It is a bedrock American belief: the 1950s were a golden age of
prosperity for autoworkers. Flush with high wages and enjoying the
benefits of generous union contracts, these workers became the
backbone of a thriving blue-collar middle class. It is also a myth.
Daniel J. Clark began by interviewing dozens of former autoworkers
in the Detroit area and found a different story--one of economic
insecurity caused by frequent layoffs, unrealized contract
provisions, and indispensable second jobs. Disruption in Detroit is
a vivid portrait of workers and an industry that experienced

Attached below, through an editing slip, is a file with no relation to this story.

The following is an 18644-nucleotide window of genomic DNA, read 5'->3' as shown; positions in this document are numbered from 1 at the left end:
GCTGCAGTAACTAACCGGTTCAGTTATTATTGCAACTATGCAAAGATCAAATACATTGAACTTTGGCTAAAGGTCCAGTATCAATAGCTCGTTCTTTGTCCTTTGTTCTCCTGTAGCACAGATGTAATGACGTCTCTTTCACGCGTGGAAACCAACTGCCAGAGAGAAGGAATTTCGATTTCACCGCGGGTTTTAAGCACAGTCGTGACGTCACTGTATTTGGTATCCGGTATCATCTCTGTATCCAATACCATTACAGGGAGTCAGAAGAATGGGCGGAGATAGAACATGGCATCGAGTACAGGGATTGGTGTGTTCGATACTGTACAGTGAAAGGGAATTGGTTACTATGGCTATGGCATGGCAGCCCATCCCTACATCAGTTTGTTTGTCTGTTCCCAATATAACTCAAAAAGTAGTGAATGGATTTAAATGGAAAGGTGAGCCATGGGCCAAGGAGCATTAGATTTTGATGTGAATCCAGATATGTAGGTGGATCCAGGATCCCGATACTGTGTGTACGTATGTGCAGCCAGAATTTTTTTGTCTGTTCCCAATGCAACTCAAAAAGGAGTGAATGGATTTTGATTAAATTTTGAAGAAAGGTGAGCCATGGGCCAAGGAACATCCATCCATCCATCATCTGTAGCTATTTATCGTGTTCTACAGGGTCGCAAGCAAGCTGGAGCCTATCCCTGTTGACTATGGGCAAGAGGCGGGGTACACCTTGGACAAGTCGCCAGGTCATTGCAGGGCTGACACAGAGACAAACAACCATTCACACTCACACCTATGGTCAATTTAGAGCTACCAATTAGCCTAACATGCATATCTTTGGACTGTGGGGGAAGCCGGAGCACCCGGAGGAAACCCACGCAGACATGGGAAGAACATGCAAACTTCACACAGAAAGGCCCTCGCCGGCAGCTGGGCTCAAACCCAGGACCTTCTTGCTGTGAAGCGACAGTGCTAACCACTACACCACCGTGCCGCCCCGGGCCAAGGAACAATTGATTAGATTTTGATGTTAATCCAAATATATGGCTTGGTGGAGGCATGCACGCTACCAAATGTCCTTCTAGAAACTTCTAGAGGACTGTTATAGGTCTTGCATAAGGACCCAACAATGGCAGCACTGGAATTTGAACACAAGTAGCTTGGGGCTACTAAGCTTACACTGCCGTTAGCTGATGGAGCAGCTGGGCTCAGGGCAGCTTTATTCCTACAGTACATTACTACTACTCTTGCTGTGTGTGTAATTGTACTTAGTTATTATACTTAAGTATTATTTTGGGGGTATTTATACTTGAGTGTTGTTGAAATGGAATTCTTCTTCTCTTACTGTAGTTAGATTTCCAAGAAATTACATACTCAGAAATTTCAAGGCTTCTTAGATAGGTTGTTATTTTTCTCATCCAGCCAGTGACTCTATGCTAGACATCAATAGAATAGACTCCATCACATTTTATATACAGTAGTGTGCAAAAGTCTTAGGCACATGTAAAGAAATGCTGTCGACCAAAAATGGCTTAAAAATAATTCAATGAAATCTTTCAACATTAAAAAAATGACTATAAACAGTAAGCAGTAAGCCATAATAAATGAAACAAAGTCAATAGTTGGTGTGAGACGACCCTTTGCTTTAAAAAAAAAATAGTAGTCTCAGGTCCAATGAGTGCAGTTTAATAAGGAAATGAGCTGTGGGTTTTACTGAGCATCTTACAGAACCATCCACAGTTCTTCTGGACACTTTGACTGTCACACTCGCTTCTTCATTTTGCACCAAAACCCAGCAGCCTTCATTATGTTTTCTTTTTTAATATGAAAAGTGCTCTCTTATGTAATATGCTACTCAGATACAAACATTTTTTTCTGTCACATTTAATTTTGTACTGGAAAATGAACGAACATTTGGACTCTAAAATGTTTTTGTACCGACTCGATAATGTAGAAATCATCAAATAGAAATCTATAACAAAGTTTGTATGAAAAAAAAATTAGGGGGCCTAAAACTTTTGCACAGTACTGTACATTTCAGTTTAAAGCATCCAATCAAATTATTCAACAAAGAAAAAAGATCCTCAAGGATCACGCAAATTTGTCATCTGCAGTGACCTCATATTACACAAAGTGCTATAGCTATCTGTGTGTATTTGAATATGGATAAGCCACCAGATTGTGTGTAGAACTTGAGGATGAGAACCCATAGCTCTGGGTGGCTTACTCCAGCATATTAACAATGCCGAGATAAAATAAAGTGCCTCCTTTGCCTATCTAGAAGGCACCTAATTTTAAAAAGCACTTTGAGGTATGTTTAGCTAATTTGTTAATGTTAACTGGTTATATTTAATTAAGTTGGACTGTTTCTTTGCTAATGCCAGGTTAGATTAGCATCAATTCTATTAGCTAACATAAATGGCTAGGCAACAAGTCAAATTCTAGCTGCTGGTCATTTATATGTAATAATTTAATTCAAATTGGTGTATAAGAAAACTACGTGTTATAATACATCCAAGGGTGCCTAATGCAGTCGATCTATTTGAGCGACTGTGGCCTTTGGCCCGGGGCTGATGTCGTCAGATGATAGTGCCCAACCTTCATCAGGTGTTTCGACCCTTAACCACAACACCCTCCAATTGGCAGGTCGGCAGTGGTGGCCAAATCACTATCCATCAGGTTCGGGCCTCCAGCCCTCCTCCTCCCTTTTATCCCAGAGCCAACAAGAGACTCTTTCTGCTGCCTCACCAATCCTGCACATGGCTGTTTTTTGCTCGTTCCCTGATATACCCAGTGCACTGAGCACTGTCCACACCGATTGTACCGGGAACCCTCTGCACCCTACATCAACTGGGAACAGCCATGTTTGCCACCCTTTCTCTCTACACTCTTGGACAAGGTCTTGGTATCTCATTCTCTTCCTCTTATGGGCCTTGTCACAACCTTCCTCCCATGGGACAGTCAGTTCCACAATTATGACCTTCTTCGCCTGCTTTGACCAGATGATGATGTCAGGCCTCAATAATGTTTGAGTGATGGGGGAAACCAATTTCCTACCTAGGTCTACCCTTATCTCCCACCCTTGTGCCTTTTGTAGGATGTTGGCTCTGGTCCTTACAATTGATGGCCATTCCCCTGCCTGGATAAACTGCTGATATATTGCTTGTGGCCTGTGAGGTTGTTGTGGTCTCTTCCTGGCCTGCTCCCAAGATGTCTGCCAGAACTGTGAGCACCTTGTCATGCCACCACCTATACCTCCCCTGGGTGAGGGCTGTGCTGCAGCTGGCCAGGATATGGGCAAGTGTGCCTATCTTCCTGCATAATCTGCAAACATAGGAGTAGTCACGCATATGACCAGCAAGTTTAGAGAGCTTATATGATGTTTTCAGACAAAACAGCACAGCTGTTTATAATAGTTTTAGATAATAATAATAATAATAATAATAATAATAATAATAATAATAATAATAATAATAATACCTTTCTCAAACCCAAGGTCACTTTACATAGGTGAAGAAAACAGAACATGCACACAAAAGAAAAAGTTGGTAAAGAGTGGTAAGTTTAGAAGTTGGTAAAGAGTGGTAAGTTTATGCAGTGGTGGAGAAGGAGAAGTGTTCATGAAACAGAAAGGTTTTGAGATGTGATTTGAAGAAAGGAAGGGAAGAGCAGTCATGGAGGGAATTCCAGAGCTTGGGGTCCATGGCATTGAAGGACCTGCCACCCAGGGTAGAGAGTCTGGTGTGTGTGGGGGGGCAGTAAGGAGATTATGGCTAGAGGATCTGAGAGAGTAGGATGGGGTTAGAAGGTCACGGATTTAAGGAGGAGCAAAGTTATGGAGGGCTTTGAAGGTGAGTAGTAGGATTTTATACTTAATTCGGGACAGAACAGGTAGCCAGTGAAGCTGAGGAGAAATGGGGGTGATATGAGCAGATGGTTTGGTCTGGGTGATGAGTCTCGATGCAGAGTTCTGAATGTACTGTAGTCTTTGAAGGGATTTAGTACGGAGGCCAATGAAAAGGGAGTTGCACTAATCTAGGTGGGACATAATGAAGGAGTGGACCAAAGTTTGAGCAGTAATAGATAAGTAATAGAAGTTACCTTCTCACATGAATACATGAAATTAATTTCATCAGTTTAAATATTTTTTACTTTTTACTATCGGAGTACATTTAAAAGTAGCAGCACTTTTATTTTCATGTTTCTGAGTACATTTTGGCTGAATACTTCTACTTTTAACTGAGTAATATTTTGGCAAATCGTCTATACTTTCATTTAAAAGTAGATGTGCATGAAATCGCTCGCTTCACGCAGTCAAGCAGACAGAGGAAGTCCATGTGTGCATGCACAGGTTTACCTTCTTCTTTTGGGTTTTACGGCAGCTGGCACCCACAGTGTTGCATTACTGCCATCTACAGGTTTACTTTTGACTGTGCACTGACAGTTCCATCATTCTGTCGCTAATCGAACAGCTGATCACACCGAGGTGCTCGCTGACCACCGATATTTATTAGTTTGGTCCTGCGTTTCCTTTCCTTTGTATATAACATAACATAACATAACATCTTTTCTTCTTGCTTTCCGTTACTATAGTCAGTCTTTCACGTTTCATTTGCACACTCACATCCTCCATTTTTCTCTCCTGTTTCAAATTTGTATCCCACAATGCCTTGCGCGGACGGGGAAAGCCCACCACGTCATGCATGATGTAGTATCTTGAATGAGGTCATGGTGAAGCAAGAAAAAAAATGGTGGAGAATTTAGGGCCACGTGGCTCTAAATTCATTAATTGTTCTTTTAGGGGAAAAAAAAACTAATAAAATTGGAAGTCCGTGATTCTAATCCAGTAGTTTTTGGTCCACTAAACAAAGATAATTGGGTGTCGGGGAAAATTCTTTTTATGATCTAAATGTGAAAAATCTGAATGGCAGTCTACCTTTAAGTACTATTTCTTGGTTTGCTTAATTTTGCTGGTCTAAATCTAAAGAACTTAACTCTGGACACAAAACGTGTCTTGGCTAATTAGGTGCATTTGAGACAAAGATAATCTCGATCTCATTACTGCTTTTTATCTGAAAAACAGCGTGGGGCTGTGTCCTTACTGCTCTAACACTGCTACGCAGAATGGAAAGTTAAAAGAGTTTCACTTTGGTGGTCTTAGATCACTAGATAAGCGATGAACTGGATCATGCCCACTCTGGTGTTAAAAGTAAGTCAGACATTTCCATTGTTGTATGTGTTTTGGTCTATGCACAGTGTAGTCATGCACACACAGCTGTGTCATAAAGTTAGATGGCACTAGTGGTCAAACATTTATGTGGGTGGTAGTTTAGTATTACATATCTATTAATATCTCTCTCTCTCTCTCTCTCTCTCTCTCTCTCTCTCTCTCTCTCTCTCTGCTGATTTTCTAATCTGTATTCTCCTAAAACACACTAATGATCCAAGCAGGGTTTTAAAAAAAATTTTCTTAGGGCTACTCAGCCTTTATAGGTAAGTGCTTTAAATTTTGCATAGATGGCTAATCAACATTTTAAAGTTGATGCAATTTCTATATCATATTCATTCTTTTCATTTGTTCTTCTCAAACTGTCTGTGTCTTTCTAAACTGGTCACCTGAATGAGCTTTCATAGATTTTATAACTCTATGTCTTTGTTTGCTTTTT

anything but stable prosperity. As Clark reveals, the
myths--whether of rising incomes or hard-nosed union bargaining
success--came later. In the 1950s, ordinary autoworkers, union
leaders, and auto company executives recognized that although jobs
in their industry paid high wages, they were far from steady and
often impossible to find.
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